Throughout this period, Cave never stopped going to church if only to find “reasons not to believe.” He related to Christ’s teachings “way before I had any notions of God… I couldn’t resist the ringing intensity of Christ.” He became fascinated with the Stations of the Cross and the story of the devil “as a character seeking forgiveness in some way.”

Cave went solo in 1983. His music merged blues, gospel and rock and his songs told stories about grim characters and a judgmental God. His first solo album From Her To Eternity includes the song “Well of Misery” where Cave sings “the same God that abandoned her has in turn abandoned me.”

By the time Cave was 30, he was obsessed with imagery about God and death. “The Mercy Seat” became a favorite among fans. Many were attracted to the refrain “I’m not afraid to die” repeated 15 times. Cave later acknowledged, “I don’t feel as cocky about death as I used to. I wake up in mad panics about death approaching.”

The protagonist of “The Mercy Seat” doesn’t panic about death. Yet his imminent death brings him no closer to knowing truth from falsehood. (“I’m hoping to be done with all these weighing up the truth.”) He still has questions. Is death an end? Is there an afterlife? Is a there a God to provide forgiveness and offer mercy for our sins?

“The Mercy Seat” was inspired by Johnny Cash’s “Folsom Prison Blues.” Cash’s inmate sang, “I shot a man in Reno just to watch him die.” (Cash later released a cover of “The Mercy Seat” in 2000, three years before his death.) Cash was moved by early-20th century blues songs like Bessie Smith’s “Send Me to the ‘Lectric Chair” and Blind Lemon Jefferson’s “Lectric Chair Blues.”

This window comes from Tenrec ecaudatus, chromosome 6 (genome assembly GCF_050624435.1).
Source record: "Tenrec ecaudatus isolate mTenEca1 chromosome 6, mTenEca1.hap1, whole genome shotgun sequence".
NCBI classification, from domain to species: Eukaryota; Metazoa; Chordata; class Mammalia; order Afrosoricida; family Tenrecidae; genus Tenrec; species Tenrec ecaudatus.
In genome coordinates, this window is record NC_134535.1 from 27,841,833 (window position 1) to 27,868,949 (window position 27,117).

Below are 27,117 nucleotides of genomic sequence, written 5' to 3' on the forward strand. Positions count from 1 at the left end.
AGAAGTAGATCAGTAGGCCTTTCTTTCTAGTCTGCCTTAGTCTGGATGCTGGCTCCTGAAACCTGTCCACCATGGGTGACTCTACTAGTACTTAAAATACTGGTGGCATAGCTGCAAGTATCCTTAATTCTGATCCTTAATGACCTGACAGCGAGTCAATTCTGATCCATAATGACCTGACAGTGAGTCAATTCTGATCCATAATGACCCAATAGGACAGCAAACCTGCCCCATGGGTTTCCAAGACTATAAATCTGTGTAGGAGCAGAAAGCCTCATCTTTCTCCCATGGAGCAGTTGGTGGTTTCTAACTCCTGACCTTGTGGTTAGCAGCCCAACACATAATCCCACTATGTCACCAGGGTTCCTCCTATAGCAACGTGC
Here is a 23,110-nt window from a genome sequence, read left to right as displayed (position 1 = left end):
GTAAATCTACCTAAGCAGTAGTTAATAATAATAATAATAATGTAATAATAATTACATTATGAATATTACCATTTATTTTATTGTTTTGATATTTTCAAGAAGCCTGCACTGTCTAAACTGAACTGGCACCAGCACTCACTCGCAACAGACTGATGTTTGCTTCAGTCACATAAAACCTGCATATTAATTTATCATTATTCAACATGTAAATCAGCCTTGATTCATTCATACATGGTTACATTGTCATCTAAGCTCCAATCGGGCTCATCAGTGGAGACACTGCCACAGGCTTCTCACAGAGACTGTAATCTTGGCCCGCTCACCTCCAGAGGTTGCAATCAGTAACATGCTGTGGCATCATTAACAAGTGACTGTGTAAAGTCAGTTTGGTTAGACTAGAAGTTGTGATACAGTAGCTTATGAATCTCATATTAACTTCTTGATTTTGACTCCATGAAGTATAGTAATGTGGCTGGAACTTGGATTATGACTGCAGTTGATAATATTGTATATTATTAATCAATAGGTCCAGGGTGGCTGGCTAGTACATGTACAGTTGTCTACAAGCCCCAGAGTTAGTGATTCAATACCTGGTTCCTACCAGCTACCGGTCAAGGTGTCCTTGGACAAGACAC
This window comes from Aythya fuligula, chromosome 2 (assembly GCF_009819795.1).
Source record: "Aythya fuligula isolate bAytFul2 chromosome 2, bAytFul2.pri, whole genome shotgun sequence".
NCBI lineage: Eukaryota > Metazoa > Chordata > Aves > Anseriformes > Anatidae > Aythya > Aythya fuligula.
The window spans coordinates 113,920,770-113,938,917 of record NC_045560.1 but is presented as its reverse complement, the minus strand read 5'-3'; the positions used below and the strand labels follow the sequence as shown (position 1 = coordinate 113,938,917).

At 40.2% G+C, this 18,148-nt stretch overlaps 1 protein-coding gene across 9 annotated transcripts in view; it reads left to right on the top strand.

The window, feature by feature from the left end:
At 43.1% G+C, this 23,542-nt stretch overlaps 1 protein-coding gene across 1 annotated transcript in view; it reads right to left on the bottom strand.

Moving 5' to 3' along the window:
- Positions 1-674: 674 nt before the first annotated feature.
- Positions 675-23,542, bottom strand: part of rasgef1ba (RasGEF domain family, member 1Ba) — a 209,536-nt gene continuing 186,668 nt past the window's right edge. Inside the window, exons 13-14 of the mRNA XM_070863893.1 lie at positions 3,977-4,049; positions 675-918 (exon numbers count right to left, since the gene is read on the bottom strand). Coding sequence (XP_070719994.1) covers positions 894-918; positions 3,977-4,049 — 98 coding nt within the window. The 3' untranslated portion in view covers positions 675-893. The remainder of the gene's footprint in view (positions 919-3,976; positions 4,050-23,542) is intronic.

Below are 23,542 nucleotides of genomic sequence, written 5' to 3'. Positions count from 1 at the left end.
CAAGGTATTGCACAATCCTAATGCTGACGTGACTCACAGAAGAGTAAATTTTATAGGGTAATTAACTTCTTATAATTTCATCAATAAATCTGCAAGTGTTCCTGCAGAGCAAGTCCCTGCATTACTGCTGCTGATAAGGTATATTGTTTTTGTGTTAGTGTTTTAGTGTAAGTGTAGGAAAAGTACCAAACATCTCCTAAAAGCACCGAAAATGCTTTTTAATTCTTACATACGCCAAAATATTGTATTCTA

In most murder-ballads, the convict confesses his sin. In “The Mercy Seat,” we’re not certain whether the convict committed murder. (“Anyway I told the truth, I’m afraid I told a lie.”) Cave told The Sun, “I think that’s why we can continue to play it at pretty much every concert. It remains mysterious and ambiguous but genuinely thoughtful.” In 2019, Cave told Mojo magazine, “I always thought it was clear the guy did it. What’s in question is the concept of guilt and innocence, in the sense that he may have done it but that doesn’t mean he’s a guilty person in a broader sense.”

Cave understands that killing a killer does nothing to resolve the man’s actions on earth. True judgment remains solely in the hands of God.

In 2015, Cave’s son Arthur died after falling off a cliff in England. Cave lost his mother in 2020 and then his other son Jethro in 2022. He went public with his torment and suffering. On his website The Red Hand Files, he responded to fan questions about God.

“I’ve been circling around the idea of God for decades. It’s been a slow creep around the periphery of His Majesty, pen in hand, trying to write God alive. Sometimes, I think, I have almost succeeded. The more I become willing to open my mind to the unknown, my imagination to the impossible and my heart to the notion of the divine, the more God becomes apparent.”

Like the character in “The Mercy Seat,” the presence of death has made Cave question God’s presence in his own life. His life has imitated his art.